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When we inspect across domestic abuse, we try to take a whole-system approach, in so far as it relates to policing. We look at a whole range of measures all the way across; where we see drops in areas of performance, we are concerned.
Starting with the moment a call comes into a control room, if we see that forces are not attending to domestic abuse incidents as quickly as they should, that is warning flag No. 1. Warning flag No. 2 is when the responding officers who attend those incidents tend to arrest less. All forces have a policy of positive action, but the number of times that an alleged perpetrator of domestic abuse is arrested varies between 80% in some forces and 30% in others, and that variation worries us. Warning flag no. 3 is when too many cases are being discontinued post-arrest on the basis that the victim does not support police action. Nearly 50% of domestic abuse cases are discontinued on that basis, and that worries us. We see variance among forces in all parts of that whole-system approach, and the orders are one part of that system in which we see that variance.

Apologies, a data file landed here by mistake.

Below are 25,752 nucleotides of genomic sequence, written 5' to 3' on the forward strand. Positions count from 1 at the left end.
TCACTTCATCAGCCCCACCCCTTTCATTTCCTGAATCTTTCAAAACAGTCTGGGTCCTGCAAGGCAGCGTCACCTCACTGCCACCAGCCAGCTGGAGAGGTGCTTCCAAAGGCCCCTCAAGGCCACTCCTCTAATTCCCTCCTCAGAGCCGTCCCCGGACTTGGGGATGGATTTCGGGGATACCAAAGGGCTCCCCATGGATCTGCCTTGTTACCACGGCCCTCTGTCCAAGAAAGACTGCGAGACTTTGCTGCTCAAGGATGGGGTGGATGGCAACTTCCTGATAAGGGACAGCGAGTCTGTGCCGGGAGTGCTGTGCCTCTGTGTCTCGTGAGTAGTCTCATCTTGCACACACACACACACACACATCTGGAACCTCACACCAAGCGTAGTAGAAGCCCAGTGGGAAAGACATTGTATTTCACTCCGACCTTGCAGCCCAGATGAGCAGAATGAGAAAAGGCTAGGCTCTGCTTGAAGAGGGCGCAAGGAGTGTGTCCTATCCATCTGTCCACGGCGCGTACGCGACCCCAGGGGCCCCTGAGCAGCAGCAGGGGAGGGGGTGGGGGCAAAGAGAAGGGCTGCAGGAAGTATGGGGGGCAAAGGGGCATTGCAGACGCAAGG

As an inspectorate, we would like to see less variance and greater consistency, because a victim of domestic abuse in Cumbria is self-evidently entitled to the same level of police service as a victim in Camden. We set that as our expectation—rightly so, I think.